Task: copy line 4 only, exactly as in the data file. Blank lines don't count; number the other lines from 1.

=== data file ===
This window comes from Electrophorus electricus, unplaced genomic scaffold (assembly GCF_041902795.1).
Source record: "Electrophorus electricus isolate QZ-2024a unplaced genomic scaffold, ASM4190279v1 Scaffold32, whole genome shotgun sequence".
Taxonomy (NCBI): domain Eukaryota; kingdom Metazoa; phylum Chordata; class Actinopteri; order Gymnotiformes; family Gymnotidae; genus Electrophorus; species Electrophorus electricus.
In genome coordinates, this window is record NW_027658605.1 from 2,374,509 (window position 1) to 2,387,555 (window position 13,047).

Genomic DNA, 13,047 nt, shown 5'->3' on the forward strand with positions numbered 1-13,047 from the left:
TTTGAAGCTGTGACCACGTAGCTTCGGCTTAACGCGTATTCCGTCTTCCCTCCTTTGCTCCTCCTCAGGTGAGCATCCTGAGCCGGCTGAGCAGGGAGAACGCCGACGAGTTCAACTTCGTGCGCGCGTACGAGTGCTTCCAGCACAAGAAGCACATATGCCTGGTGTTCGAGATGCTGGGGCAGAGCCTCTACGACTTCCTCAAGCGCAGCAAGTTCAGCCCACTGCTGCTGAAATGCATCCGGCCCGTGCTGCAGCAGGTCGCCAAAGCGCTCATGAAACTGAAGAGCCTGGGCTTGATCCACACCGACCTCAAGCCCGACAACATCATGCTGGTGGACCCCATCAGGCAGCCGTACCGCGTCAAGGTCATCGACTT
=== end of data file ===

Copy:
In genome coordinates, this window is record NW_027658605.1 from 2,374,509 (window position 1) to 2,387,555 (window position 13,047).